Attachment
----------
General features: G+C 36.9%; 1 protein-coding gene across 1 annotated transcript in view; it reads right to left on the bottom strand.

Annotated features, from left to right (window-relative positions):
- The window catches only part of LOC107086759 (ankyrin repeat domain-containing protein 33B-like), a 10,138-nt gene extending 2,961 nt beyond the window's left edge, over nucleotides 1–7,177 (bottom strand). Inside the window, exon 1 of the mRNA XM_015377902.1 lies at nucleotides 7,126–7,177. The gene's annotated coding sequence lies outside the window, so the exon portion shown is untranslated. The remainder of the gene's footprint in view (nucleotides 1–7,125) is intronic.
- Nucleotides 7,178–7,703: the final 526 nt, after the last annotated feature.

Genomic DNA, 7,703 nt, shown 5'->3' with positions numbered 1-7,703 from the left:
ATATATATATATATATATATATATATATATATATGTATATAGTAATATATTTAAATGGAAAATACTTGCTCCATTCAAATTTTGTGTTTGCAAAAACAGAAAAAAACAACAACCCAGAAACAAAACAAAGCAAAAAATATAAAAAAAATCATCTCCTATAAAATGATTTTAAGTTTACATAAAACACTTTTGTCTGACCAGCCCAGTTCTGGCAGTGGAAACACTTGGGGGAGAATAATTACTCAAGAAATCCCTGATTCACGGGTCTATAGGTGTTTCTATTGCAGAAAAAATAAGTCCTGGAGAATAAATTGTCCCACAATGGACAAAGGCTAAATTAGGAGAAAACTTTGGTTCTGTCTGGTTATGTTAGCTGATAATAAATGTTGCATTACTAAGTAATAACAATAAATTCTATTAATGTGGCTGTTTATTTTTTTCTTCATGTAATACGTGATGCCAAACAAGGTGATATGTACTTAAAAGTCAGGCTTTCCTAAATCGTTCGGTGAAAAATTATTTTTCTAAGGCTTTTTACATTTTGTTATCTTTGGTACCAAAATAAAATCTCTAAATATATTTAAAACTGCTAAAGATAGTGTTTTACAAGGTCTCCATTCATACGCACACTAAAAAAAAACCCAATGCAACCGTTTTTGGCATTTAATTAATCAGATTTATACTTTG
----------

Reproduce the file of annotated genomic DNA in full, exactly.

General features: G+C 36.9%; 1 protein-coding gene across 1 annotated transcript in view; it reads right to left on the bottom strand.

Annotated features, from left to right (window-relative positions):
- The window catches only part of LOC107086759 (ankyrin repeat domain-containing protein 33B-like), a 10,138-nt gene extending 2,961 nt beyond the window's left edge, over nucleotides 1–7,177 (bottom strand). Inside the window, exon 1 of the mRNA XM_015377902.1 lies at nucleotides 7,126–7,177. The gene's annotated coding sequence lies outside the window, so the exon portion shown is untranslated. The remainder of the gene's footprint in view (nucleotides 1–7,125) is intronic.
- Nucleotides 7,178–7,703: the final 526 nt, after the last annotated feature.

Genomic DNA, 7,703 nt, shown 5'->3' with positions numbered 1-7,703 from the left:
ATATATATATATATATATATATATATATATATATGTATATAGTAATATATTTAAATGGAAAATACTTGCTCCATTCAAATTTTGTGTTTGCAAAAACAGAAAAAAACAACAACCCAGAAACAAAACAAAGCAAAAAATATAAAAAAAATCATCTCCTATAAAATGATTTTAAGTTTACATAAAACACTTTTGTCTGACCAGCCCAGTTCTGGCAGTGGAAACACTTGGGGGAGAATAATTACTCAAGAAATCCCTGATTCACGGGTCTATAGGTGTTTCTATTGCAGAAAAAATAAGTCCTGGAGAATAAATTGTCCCACAATGGACAAAGGCTAAATTAGGAGAAAACTTTGGTTCTGTCTGGTTATGTTAGCTGATAATAAATGTTGCATTACTAAGTAATAACAATAAATTCTATTAATGTGGCTGTTTATTTTTTTCTTCATGTAATACGTGATGCCAAACAAGGTGATATGTACTTAAAAGTCAGGCTTTCCTAAATCGTTCGGTGAAAAATTATTTTTCTAAGGCTTTTTACATTTTGTTATCTTTGGTACCAAAATAAAATCTCTAAATATATTTAAAACTGCTAAAGATAGTGTTTTACAAGGTCTCCATTCATACGCACACTAAAAAAAAACCCAATGCAACCGTTTTTGGCATTTAATTAATCAGATTTATACTTTG